WHAT MAKES VILLA TERRA GREEN? 1. Rammed Earth and PISE Walls Beyond it’s beautiful qualities and “Old World” look, the rammed earth and PISE walls (pneumatically impacted stabilized earth) drastically reduce the use of trees for the initial wall framing lumber. And because this “Earth Structure” will far outlast any wood frame building, trees are again saved many times over, creating the foundation for the true model of sustainability. We have created a house that will essentially last forever, instead of having to be rebuilt every 50 to 75 years. The 18” thick PISE walls and concrete floors also provide thermal mass, an integral part of the passive solar design of the house. These features help keep the house naturally cooler in summer and retaining heat in winter, greatly reducing the heating and cooling loads and energy use. 2. High Content Fly Ash Concrete Foundation Use of high content (25%) fly ash (industrial waste byproduct) in place of Portland Cement results in reduction of energy consumption and green house gas emissions associated with Portland cement production (second only to petroleum in terms of carbon dioxide emissions). 3. Reclaimed Plumbing Fixtures All lavatory sinks and tubs were bought from salvage yards (tub is reportedly from the Jack Benny house in Hollywood). Reclaimed Carrara marble fountain has been made into the powder room sink. 4. Natural Daylighting Use of numerous skylights and high transom windows to reduce electrical lighting loads during the day. Natural daylighting also has documented benefits on mood, productivity, and enjoyment of the space. 5. Photo Voltaic Solar Panels Use of PV solar electric generation system to reduce electrical grid consumption, and bi-directional meter sends power back to the grid when it is needed most, on hot summer afternoons. 6. Hydronic Radiant Heat Floor Use of hydronic radiant floor heating system saves energy, is more efficient for residential heating, is more comfortable for inhabitants, and promotes superior indoor air quality over forced air systems. 7. Natural/Passive Ventilation Use of operable skylights operable high windows and ceiling fans, creates a natural convection current, thereby eliminating the need for an air conditioning system. 8. Passive Solar Design Use of extensive east and south facing glass, proper overhangs, high interior mass, deciduous grape vines on appropriately placed trellises, to passively heat the home in winter, and protect the house from unnecessary heat gain in summer. 9. Reclaimed Lumber - Douglas fir ceiling beams reclaimed from the Town & Country Village Shopping Center (now Santana Row) in San Jose. - Douglas fir ceiling decking reclaimed from the 118 year old Notre Dame High School in downtown San Jose. TJI joists reclaimed from the “Millenium Man” movie set in Alameda used for floor and roof framing. Redwood ceiling beams reclaimed from a Los Altos cabana/trellis. 10. Extensive Use of Other Reclaimed Materials Two antique reclaimed European stone fireplace mantles grace the family room and master bedroom fireplaces. Interior doors with glass knobs reclaimed from the original house located at the property. Two large terraces utilize used brick salvaged from at least 15 different locations. Courtyard fountain is tiled using recycled and restored ceramic tiles from a 1928 California Colonial house in Los Altos. Cabinet lumber from original house used for closet shelving. Plywood from crates that the windows and doors were delivered in were used to create garage shear walls. Foundation forms were salvaged and rip cut for use as interior stud walls. Garage doors were salvaged from a remodel project in Mountain View. 11. Ground Source Heat Pump - Ground source heat pump uses geothermal energy to heat the house and domestic water, greatly reducing natural gas and fossil fuel consumption. 12. Low VOC Paint Clay Plaster Wall Finishes VOC-free interior paint and stain finishes promotes healthy indoor air quality, reduces exacerbation of respiratory ailments such as asthma and lung cancer. Extensive use of American Clay Plaster integral color wall finish eliminates need for painted walls. 13. High Efficiency Windows Use of energy efficient dual pane thermal glazing with “Low e” coating at all doors and windows reduces heat gain in summer and heat loss in winter, cutting energy use. 14. Engineered Structural Lumber Extensive use of engineered lumber for structural framing and sheathing reduces cutting of old growth forests, and encourages use of “crop lumber”. 15. FSC Certified Mill Work Extensive use of FSC (Forest Stewardship Council) certified sustainable lumber products for cabinetry, hardwood flooring, trim, etc. further protects the environment through third party monitoring and certification of the entire supply chain. 16. Cotton Insulation Formaldehyde-free cotton insulation made from recycled blue jeans used extensively for attic insulation. photography by Frank Paul Perez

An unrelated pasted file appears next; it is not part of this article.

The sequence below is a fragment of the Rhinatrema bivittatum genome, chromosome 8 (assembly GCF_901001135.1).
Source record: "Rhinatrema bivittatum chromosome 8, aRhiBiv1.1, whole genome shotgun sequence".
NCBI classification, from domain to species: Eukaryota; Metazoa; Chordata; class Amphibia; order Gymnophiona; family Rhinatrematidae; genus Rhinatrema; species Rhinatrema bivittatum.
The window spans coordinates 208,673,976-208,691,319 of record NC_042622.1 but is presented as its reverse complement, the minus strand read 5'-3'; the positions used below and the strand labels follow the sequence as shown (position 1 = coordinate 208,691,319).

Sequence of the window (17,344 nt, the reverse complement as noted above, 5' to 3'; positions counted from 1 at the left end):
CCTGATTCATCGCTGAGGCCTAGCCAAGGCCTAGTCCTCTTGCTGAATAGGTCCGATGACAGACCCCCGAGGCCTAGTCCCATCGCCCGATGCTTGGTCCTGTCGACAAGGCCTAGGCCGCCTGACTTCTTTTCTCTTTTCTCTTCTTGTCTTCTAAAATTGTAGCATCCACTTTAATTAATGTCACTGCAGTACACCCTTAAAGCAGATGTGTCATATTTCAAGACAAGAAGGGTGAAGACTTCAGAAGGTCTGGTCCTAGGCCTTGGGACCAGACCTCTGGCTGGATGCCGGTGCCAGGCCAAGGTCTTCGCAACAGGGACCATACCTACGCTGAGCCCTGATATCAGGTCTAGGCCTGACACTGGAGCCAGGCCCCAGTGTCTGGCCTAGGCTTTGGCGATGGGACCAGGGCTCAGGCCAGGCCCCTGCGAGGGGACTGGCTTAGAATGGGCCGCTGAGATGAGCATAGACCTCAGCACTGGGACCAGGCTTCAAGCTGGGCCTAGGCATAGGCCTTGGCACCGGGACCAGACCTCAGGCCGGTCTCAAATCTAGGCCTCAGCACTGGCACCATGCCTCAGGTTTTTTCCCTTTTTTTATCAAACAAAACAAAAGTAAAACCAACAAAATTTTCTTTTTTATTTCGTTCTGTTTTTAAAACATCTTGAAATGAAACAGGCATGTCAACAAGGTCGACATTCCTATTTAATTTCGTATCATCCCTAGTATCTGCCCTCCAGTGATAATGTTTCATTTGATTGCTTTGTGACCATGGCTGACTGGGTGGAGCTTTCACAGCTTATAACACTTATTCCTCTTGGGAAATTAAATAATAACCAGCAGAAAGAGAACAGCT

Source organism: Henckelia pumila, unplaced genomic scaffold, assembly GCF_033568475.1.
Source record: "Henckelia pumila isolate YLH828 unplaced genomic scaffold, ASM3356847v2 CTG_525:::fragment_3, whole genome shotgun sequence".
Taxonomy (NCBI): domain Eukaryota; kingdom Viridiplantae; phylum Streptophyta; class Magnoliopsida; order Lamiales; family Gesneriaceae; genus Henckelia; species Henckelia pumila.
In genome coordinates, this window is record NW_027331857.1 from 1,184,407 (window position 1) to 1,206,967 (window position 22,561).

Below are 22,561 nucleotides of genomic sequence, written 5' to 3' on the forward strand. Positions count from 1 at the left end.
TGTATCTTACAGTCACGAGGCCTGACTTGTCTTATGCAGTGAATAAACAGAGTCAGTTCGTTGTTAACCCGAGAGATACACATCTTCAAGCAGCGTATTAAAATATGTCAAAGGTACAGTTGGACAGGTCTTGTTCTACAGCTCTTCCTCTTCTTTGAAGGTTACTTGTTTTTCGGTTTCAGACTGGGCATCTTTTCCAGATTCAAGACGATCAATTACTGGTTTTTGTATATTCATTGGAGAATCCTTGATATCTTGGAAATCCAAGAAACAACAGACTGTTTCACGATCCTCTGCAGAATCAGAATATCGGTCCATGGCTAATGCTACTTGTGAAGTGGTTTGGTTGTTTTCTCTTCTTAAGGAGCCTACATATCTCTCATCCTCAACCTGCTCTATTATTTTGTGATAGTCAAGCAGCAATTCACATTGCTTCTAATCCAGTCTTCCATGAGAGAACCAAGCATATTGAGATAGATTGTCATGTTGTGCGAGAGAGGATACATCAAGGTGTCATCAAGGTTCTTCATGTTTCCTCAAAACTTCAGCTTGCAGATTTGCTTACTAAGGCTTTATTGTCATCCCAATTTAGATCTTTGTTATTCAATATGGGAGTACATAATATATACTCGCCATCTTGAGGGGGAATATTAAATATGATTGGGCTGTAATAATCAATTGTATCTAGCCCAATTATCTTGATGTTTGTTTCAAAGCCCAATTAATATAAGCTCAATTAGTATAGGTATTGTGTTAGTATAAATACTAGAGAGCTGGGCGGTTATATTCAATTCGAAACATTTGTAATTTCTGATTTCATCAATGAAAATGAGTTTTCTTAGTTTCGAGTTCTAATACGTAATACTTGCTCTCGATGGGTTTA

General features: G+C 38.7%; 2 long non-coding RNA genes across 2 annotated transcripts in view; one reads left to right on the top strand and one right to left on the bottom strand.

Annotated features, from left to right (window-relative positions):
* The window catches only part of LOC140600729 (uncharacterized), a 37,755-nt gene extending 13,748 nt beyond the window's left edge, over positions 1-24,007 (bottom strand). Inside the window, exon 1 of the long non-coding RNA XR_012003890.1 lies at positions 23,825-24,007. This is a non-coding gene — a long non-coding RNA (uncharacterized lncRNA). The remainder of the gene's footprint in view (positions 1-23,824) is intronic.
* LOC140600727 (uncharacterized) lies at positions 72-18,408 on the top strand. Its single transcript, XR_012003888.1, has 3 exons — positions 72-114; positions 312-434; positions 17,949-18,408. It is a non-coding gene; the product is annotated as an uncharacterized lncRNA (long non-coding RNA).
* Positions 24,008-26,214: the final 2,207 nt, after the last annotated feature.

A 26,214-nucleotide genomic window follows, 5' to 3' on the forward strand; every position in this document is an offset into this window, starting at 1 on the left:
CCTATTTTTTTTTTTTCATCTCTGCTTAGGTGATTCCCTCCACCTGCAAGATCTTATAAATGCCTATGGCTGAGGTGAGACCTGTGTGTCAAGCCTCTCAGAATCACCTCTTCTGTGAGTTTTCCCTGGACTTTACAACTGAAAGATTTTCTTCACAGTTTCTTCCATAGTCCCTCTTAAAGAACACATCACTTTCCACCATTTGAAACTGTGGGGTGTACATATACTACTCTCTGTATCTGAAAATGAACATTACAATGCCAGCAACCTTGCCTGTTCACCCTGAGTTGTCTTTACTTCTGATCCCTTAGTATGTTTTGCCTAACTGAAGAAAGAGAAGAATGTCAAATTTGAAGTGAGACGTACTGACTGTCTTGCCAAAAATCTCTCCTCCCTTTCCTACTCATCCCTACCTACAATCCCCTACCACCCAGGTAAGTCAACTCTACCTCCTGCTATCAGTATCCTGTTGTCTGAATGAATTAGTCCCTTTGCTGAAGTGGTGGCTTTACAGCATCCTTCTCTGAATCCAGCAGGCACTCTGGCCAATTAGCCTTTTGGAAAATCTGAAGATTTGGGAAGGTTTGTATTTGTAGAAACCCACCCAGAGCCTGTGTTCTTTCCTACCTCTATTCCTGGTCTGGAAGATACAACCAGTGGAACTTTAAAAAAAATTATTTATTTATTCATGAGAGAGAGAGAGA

Windsor Terrace House